|PERL 4.038 ported to DOS for 386/486 machines or 286 machines with extended memory. PERL is Practical Extraction and Report Language.|
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Contents of the README file
Perl Kit, Version 4.0
Copyright (c) 1989,1990,1991, Larry Wall
All rights reserved.
This program is free software; you can redistribute it and/or modify
it under the terms of either:
a) the GNU General Public License as published by the Free
Software Foundation; either version 1, or (at your option) any
later version, or
b) the "Artistic License" which comes with this Kit.
This program is distributed in the hope that it will be useful,
but WITHOUT ANY WARRANTY; without even the implied warranty of
MERCHANTABILITY or FITNESS FOR A PARTICULAR PURPOSE. See either
the GNU General Public License or the Artistic License for more details.
You should have received a copy of the Artistic License with this
Kit, in the file named "Artistic". If not, I'll be glad to provide one.
You should also have received a copy of the GNU General Public License
along with this program; if not, write to the Free Software
Foundation, Inc., 675 Mass Ave, Cambridge, MA 02139, USA.
For those of you that choose to use the GNU General Public License,
my interpretation of the GNU General Public License is that no Perl
script falls under the terms of the GPL unless you explicitly put
said script under the terms of the GPL yourself. Furthermore, any
object code linked with uperl.o does not automatically fall under the
terms of the GPL, provided such object code only adds definitions
of subroutines and variables, and does not otherwise impair the
resulting interpreter from executing any standard Perl script. I
consider linking in C subroutines in this manner to be the moral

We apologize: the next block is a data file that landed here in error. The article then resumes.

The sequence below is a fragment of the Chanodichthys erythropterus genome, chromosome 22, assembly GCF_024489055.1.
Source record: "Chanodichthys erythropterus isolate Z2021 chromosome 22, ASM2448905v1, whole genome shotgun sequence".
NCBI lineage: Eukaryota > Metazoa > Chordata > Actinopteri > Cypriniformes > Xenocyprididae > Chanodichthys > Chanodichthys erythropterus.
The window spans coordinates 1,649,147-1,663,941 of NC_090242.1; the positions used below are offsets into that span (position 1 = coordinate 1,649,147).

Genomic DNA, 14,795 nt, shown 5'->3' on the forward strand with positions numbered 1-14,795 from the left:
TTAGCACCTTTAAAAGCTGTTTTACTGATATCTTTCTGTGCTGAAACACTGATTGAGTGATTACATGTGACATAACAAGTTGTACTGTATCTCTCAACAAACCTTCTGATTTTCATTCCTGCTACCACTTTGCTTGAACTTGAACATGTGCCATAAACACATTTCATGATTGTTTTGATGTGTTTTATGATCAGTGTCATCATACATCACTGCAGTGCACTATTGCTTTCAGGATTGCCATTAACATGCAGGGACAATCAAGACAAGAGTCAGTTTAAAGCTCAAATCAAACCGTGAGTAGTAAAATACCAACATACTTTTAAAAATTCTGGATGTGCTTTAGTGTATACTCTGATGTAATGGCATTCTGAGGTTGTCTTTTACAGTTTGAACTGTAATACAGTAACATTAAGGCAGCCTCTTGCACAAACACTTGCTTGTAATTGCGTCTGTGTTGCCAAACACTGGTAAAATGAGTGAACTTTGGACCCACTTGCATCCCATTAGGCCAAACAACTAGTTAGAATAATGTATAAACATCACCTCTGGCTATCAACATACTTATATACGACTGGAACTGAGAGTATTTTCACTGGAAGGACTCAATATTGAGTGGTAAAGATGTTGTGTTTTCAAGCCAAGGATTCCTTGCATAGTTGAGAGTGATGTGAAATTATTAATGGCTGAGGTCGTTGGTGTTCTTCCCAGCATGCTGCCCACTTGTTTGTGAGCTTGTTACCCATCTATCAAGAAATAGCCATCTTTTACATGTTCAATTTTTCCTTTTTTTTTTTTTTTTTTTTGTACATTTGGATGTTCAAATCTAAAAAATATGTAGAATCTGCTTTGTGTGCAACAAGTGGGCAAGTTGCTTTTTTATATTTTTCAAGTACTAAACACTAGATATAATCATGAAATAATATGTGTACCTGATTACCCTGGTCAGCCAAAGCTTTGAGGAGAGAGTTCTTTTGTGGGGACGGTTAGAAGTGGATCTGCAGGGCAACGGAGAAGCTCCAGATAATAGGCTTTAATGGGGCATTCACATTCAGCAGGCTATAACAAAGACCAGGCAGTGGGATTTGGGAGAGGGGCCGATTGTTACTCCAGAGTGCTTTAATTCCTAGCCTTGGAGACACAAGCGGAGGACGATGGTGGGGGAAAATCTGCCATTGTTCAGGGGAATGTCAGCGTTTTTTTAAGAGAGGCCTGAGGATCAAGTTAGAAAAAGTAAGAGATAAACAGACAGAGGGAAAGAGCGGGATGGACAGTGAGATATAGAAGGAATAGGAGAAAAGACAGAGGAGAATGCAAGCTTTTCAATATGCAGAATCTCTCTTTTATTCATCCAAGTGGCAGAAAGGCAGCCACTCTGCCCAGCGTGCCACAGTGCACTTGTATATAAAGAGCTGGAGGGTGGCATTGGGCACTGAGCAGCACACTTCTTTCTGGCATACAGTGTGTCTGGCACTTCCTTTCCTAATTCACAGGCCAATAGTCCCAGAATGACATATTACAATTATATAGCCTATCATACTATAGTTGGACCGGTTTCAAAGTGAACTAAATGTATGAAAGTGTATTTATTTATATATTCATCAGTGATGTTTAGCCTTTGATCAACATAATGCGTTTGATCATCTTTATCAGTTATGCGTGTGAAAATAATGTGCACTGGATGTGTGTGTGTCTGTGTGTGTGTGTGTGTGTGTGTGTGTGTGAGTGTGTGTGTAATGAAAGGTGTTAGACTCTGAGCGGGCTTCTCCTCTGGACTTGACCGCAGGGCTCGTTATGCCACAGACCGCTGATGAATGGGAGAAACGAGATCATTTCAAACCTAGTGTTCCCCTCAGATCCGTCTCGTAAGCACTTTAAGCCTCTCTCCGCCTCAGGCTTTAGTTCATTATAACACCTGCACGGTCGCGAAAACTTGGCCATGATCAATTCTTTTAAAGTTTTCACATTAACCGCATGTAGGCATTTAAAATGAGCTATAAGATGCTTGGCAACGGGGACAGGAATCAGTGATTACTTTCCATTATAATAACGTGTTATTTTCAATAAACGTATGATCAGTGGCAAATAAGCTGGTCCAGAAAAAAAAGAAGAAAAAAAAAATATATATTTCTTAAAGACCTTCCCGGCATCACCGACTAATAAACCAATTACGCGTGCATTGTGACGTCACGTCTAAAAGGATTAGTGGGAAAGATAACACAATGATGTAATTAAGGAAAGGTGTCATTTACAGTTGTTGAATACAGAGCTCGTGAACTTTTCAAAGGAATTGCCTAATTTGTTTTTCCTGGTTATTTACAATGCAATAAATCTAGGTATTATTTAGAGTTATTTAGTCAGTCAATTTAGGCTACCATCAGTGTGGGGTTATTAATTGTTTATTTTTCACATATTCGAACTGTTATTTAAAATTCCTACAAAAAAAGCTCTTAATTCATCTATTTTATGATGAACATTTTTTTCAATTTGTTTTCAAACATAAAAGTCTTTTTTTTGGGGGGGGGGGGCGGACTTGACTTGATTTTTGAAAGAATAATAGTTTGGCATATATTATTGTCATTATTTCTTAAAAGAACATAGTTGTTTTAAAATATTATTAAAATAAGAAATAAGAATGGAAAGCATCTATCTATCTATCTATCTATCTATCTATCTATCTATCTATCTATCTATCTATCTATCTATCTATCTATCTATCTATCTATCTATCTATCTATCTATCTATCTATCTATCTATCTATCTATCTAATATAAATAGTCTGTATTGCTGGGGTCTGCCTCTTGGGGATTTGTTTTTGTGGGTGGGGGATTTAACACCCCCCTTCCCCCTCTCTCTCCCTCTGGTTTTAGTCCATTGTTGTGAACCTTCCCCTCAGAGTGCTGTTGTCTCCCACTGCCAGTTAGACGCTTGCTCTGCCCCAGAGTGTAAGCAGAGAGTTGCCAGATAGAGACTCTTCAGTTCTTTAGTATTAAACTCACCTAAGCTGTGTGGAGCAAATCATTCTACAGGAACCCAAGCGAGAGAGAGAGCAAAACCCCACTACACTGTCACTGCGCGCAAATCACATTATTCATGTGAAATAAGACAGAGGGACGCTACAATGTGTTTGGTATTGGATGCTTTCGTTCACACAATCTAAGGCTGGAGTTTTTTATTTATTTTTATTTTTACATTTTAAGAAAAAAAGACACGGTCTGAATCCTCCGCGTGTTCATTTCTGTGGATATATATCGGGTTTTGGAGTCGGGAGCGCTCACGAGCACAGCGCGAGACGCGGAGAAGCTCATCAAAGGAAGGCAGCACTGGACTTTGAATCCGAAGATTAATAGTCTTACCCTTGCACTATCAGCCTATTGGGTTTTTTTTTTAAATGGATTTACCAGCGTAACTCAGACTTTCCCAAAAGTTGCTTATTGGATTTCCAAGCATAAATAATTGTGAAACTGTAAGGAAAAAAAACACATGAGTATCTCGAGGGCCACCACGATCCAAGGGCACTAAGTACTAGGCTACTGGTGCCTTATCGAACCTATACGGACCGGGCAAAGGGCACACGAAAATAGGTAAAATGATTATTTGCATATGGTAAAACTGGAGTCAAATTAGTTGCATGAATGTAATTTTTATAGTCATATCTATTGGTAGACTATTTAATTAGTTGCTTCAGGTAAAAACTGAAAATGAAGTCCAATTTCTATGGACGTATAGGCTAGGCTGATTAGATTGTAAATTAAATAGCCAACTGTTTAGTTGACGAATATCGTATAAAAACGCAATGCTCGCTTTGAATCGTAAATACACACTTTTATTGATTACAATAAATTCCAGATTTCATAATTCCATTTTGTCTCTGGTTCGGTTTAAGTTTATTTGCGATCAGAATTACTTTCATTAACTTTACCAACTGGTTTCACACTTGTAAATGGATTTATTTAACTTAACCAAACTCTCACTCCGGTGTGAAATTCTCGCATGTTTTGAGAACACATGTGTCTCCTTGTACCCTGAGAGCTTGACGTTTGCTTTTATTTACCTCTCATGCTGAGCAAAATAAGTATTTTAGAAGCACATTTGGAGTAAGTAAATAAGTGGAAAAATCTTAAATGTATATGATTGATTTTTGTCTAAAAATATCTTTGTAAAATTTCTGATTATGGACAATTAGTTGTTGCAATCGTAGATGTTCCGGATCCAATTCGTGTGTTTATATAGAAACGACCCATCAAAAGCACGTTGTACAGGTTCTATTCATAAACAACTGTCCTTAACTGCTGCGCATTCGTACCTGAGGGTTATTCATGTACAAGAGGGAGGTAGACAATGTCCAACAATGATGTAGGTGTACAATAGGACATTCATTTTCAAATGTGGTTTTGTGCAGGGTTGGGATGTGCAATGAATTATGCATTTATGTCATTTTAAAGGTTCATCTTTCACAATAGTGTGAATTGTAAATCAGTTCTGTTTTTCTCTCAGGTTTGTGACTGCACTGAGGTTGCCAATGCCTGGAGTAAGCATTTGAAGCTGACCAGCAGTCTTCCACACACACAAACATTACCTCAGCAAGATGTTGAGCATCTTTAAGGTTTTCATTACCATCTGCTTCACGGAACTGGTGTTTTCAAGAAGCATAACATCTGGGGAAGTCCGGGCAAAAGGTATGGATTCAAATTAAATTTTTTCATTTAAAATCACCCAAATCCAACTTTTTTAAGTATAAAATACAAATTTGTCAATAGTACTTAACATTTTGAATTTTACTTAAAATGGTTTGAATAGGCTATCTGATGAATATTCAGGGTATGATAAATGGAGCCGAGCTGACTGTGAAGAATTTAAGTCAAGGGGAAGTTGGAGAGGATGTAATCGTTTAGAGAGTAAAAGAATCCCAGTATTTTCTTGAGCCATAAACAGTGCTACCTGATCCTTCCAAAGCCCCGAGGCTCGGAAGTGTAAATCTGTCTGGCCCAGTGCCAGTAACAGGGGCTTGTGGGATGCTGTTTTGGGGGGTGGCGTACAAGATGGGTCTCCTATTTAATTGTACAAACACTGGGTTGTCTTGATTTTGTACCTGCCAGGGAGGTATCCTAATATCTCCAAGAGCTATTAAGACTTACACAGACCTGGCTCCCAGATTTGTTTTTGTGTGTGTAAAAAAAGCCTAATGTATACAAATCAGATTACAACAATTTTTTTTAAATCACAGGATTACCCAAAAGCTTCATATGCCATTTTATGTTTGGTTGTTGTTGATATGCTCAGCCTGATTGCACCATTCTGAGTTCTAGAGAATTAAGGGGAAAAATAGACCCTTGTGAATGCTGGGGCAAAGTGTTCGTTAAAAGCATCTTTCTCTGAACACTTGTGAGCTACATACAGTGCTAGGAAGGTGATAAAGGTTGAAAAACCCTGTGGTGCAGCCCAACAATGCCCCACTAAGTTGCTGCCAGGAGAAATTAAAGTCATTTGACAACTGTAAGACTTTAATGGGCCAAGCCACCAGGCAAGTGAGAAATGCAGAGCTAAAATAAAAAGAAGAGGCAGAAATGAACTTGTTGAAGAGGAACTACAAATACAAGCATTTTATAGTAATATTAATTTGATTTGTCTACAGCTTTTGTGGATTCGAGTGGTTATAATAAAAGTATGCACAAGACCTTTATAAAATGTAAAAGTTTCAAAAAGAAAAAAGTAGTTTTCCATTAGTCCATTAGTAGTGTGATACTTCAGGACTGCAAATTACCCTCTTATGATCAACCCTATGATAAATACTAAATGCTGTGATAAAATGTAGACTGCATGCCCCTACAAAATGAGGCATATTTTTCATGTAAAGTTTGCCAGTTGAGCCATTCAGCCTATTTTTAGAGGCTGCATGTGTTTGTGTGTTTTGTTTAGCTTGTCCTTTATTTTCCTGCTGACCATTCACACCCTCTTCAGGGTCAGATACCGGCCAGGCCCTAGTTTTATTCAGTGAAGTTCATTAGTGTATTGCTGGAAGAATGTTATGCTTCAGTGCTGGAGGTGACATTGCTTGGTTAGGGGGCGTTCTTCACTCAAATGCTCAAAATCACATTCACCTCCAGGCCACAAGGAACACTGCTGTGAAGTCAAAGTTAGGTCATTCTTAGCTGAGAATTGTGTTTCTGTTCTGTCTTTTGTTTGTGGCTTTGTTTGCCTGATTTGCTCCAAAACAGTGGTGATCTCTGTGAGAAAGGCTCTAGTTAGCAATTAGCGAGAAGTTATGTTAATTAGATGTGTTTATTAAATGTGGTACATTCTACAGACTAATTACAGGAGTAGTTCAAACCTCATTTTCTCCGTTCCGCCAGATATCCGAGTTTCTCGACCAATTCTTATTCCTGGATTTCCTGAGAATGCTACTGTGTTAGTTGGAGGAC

equivalent of defining subroutines in the Perl language itself. You
may sell such an object file as proprietary provided that you provide
or offer to provide the Perl source, as specified by the GNU General
Public License. (This is merely an alternate way of specifying input
to the program.) You may also sell a binary produced by the dumping of
a running Perl script that belongs to you, provided that you provide or
offer to provide the Perl source as specified by the GPL. (The
fact that a Perl interpreter and your code are in the same binary file
is, in this case, a form of mere aggregation.) This is my interpretation
of the GPL. If you still have concerns or difficulties understanding
my intent, feel free to contact me. Of course, the Artistic License
spells all this out for your protection, so you may prefer to use that.
Perl is a language that combines some of the features of C, sed, awk and shell.
See the manual page for more hype. There's also a Nutshell Handbook published
by O'Reilly & Assoc. Their U.S. number is 1-800-338-6887 (dev-nuts) and
their international number is 1-707-829-0515. E-mail to [email protected]
Perl will probably not run on machines with a small address space.
Please read all the directions below before you proceed any further, and
then follow them carefully.
After you have unpacked your kit, you should have all the files listed
1) Run Configure. This will figure out various things about your system.
Some things Configure will figure out for itself, other things it will
ask you about. It will then proceed to make config.h, config.sh, and
Makefile. If you're a hotshot, run Configure -d to take all the
defaults and then edit config.sh to patch up any flaws.
You might possibly have to trim # comments from the front of Configure
if your sh doesn't handle them, but all other # comments will be taken
(If you don't have sh, you'll have to copy the sample file config.H to
config.h and edit the config.h to reflect your system's peculiarities.)
2) Glance through config.h to make sure system dependencies are correct.
Most of them should have been taken care of by running the Configure script.
If you have any additional changes to make to the C definitions, they
can be done in cflags.SH. For instance, to turn off the optimizer
on eval.c, find the line in the switch structure for eval.c and
put the command $optimize='-g' before the ;;. You will probably
want to change the entry for teval.c too. To change the C flags
for all the files, edit config.sh and change either $ccflags or $optimize.
3) make depend
This will look for all the includes and modify Makefile accordingly.
Configure will offer to do this for you.
This will attempt to make perl in the current directory.
If you can't compile successfully, try adding a -DCRIPPLED_CC flag.
(Just because you get no errors doesn't mean it compiled right!)
This simplifies some complicated expressions for compilers that